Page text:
Nishikicho Koen — another park a few minutes down the road — is always quiet except when it’s packed with revelers for what townsfolk call their Oktoberfest beer festival (despite the fact it’s held Aug. 22-31). It has more grass than Kotodai Koen, making it a pleasant sojourn in the summer and in the arms of a lover. If you’re a man and the girls of Kokubuncho don’t take your fancy, however, then take a train ride to Tsutsujigaoka Koen, where you can wander under the cherry trees humming a George Michael song in the hope of attracting a new (wink-wink) “friend.”

Having little money to squander in the pleasure palaces in Kokubuncho, I eat at the hambagu restaurant Hachi, just around the corner from Don Quijote on Hirose Dori, where you get a superb 300-gram tofu burger with vegetables and roast potatoes for ¥1,260 (for an extra ¥315, you can eat as much rice and slurp as much miso soup until you explode; and they do takeout). Back at the hotel I open a bottle of rotgut and let my mind marinate in thoughts of Masamune Date (1567-1636), the Samurai lord who put Sendai on the map.


He’s standing outside a club called Heaven clad in a smart brown pinstripe suit and trilby. He’s smoking a cigarette and looking right at me. He tosses the butt to the ground, reaches up, plucks out his right eye and flips the marble-shaped thing up in the air before catching it and letting out a hearty laugh. With his good eye, he winks at me and cocks a finger toward’s Heaven’s neon sign. “Jesus put me on the guest list. Are you on the list?” he asks. “I don’t know,” I reply, shaking my head.


Next morning, I drink beer with a blond-haired punk-rock girl called Miho out front of the hotel and tell her how I met Masamune Date outside Heaven. She laughs but then adds, “There is actually a Club Heaven in Sendai. Fujio Yamaguchi, the guitarist of Murahachibu (one of my all-time favorite Japanese bands, about whom Miho and I had been talking), played there. Heaven puts on punk bands and reggae nights.”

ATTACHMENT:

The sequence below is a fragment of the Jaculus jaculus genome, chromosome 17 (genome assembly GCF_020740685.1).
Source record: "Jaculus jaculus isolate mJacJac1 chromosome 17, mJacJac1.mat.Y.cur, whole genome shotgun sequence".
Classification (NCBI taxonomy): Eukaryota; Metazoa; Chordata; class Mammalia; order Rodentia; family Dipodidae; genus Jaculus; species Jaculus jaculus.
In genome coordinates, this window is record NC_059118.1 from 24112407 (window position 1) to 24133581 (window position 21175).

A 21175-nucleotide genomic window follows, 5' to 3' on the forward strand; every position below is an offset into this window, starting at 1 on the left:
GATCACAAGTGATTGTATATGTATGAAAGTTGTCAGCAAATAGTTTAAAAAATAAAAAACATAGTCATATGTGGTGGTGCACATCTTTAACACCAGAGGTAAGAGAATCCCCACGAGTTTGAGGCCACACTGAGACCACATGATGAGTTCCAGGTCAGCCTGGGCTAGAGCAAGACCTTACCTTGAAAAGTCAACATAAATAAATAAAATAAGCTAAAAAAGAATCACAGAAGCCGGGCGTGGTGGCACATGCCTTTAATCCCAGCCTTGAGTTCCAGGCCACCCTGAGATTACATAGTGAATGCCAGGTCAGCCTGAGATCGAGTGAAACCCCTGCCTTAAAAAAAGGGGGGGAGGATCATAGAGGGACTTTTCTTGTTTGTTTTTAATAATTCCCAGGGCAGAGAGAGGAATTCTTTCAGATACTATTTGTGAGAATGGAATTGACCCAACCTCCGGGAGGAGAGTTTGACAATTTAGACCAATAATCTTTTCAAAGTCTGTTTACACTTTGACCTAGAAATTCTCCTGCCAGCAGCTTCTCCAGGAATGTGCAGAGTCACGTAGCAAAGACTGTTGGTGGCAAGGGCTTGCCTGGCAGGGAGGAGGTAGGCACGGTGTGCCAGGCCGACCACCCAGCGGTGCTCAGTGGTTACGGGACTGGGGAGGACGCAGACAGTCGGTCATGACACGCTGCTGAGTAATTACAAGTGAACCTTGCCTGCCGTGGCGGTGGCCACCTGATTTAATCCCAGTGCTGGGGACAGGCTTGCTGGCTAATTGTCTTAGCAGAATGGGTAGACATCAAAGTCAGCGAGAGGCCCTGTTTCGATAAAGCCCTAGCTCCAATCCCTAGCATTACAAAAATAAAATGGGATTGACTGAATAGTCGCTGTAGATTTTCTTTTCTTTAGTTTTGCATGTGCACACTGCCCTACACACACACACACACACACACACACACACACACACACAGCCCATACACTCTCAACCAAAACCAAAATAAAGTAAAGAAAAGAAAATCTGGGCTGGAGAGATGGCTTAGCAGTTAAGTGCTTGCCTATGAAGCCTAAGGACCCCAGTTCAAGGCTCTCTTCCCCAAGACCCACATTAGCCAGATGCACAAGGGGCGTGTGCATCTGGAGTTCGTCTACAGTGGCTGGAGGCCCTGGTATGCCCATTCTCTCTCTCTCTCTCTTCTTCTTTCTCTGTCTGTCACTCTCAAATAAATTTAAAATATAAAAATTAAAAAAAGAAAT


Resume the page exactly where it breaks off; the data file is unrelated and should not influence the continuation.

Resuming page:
“Interesting,” I say. “Well, I guess I’m gonna have to go there. Just to round off this trip.”

“I’ll take you on that trip,” she promises.


One of the most arse-kicking samurai Japan has ever known, Masamune Date hadn’t been there to greet me at Sendai Station when I’d arrived the day before. Instead, he’d installed a Christian choir in the foyer to remind me that Jesus was ready to save my soul this Easter weekend. But there’s no getting away from Masamune in Sendai. You want Radio Date! Sendai’s radio station is called Date FM. Then there are the miniature statues of him atop street lights, his face adorning bottles of sake, and the crescent moon-shaped motif he wore on his helmet is a big art piece crowning Miyagi Stadium’s architecture.

The statue of him on a horse, which I’d been expecting at the station, had been moved the week before to Iwadeyama town in Osaki City as part of the Sendai-Miyagi Destination Campaign. As Masamune is the main draw, he’s been sent off on his horse to tour northern Miyagi Prefecture to lure more tourists to Sendai.